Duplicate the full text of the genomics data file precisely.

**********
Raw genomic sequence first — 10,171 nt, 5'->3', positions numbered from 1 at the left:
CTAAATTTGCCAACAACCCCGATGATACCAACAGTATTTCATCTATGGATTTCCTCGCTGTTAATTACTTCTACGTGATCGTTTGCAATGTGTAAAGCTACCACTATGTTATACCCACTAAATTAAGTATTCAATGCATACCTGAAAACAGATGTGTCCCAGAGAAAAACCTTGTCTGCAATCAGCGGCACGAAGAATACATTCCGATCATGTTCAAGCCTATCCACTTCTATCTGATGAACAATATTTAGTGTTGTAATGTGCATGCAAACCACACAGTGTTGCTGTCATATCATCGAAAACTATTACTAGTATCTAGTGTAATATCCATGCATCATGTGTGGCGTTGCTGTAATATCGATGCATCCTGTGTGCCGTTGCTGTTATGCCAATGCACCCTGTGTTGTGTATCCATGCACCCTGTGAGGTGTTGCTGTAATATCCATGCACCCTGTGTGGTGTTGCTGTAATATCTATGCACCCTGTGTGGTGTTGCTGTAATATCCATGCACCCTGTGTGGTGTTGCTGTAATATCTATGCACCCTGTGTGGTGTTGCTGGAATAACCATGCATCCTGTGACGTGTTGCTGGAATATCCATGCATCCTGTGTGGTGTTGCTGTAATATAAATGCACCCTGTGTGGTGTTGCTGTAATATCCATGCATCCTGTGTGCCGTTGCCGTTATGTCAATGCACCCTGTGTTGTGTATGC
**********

Raw genomic sequence first — 10,171 nt, 5'->3', positions numbered from 1 at the left:
CTAAATTTGCCAACAACCCCGATGATACCAACAGTATTTCATCTATGGATTTCCTCGCTGTTAATTACTTCTACGTGATCGTTTGCAATGTGTAAAGCTACCACTATGTTATACCCACTAAATTAAGTATTCAATGCATACCTGAAAACAGATGTGTCCCAGAGAAAAACCTTGTCTGCAATCAGCGGCACGAAGAATACATTCCGATCATGTTCAAGCCTATCCACTTCTATCTGATGAACAATATTTAGTGTTGTAATGTGCATGCAAACCACACAGTGTTGCTGTCATATCATCGAAAACTATTACTAGTATCTAGTGTAATATCCATGCATCATGTGTGGCGTTGCTGTAATATCGATGCATCCTGTGTGCCGTTGCTGTTATGCCAATGCACCCTGTGTTGTGTATCCATGCACCCTGTGAGGTGTTGCTGTAATATCCATGCACCCTGTGTGGTGTTGCTGTAATATCTATGCACCCTGTGTGGTGTTGCTGTAATATCCATGCACCCTGTGTGGTGTTGCTGTAATATCTATGCACCCTGTGTGGTGTTGCTGGAATAACCATGCATCCTGTGACGTGTTGCTGGAATATCCATGCATCCTGTGTGGTGTTGCTGTAATATAAATGCACCCTGTGTGGTGTTGCTGTAATATCCATGCATCCTGTGTGCCGTTGCCGTTATGTCAATGCACCCTGTGTTGTGTATGC